France's options are no longer as simple as left and right. The far right, anti-establishment National Front has ridden a wave of anger over migration and extremist attacks straight into the political mainstream - where experts predict it will stay.
The party's historic results in Sunday's first round of regional elections were the latest in a series of electoral inroads, with scores that shamed and destabilised the traditional parties. The conservative party of former President Nicolas Sarkozy and President Francois Hollande's Socialists - the long-standing anchors of French political life - scrambled to find ways to block the ascent of the far right before the December 13 final round.
The showing of the National Front - which won six of 13 regions - will dynamise leader Marine Le Pen's planned bid for the presidency in 2017. In the traditionally Socialist northeastern region where she was running, the party won more than 40 per cent of the vote.
Her niece, Marion Marechal-Le Pen, had a similar showing in the southeastern Provence-Alpes-Cote d'Azur, a stronghold of the traditional right.
In a bid to stop a second-round National Front victory, the Socialist Party ordered its candidates to withdraw in those two regions so their supporters could give their votes to conservative candidates, a bitter exercise that Prime Minister Manuel Valls said was necessary.
"There is a choice between two visions of France," Valls said on Monday night on the TV station TF1 - that of traditional parties and that of the extreme right "which divides the French, tries to pit one against the other."
Opponents say the National Front criticises without offering solutions. The party, which currently has four lawmakers in Parliament, is opposed to the European Union and the euro currency and fears that Muslim immigrants will supplant French civilization, replacing church bells with calls to prayer. But Le Pen says hers is the party of patriots - a message with special resonance in a France on edge since the November 13 attacks in Paris that killed 130.
Marine Le Pen replaced her father, party co-founder Jean-Marie Le Pen, in 2011. She immediately set about changing its anti-Semitic image to make it less toxic to voters and undo its pariah status. In its former life, people were often too ashamed to reveal that they had voted for the National Front. Experts widely considered its performances, particularly under Jean-Marie Le Pen, as a way to punish mainstream parties.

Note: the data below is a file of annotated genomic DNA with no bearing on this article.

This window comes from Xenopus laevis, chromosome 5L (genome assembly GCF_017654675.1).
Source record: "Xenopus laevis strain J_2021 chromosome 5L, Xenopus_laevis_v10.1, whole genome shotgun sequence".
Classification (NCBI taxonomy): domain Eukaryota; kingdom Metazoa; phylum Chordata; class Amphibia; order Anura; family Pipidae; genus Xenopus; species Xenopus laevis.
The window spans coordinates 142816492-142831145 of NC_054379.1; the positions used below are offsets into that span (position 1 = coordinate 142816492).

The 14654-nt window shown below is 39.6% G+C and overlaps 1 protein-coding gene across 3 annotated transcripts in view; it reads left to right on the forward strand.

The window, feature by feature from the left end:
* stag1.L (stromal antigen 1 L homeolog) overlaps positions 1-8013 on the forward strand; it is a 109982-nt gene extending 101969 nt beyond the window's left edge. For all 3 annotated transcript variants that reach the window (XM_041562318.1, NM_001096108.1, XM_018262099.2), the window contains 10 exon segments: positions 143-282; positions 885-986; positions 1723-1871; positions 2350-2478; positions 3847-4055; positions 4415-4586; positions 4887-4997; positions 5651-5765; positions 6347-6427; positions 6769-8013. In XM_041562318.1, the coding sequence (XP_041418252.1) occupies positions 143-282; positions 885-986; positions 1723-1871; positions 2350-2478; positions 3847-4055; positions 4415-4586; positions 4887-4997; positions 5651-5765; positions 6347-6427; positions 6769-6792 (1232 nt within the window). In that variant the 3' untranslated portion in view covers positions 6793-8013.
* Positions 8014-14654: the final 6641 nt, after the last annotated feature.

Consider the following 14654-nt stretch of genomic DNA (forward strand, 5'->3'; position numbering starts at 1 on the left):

Leading far right expert Jean-Yves Camus said he no longer believes National Front voters are protesting.
"When a political party ... keeps going through the glass ceiling you cannot say it is uniquely a protest party," Camus said. Now, he said, voters were sticking to the party.
"We are incontestably in a country that has a perfect tri-party system."
The far right's long-standing calls for France to increase security and lock its doors to immigrants, especially Muslims, dovetailed this year with two attacks by extremists and the continuing influx of migrants to Europe. No other party was able to tackle the National Front on its own political turf.
Far right parties have made inroads across Europe in recent years, from Greece to Hungary, Austria, the Netherlands and elsewhere. Le Pen heads a powerful far right group in the European Parliament. All are feeding on the migrant crisis.
German Vice Chancellor Sigmar Gabriel said the National Front's strong performance must be a "wake-up call for all democrats in Europe".
"Standing together and solidarity in Europe are now more important than ever, including in dealing with the question of refugees," Gabriel was quoted as telling the Bild newspaper.
Marine Le Pen attributes her party's high scores to the nature of the political class, and the system it defends.
"I believe that the National Front's incredible results are the revolt of the people against the elite," she said on RTL radio. "The people no longer support the disdain they have been [subjected to] for years by a political class defending its own interests."
Analysts say that, despite the strong showing, the National Front is not guaranteed a stunning win in the final round.
"The National Front is an excellent first-round party," said Camus. More difficult is "transforming itself into pole position in round two".
But no one questions the falling away of the far right stigma.
"I know more and more people who vote for the National Front, people that I know and that I meet," said Parisian Migael Lalor, 44.
"Voting for the National Front is now something almost ordinary," he said, adding that for him the party nonetheless inspires "dread" and "fear".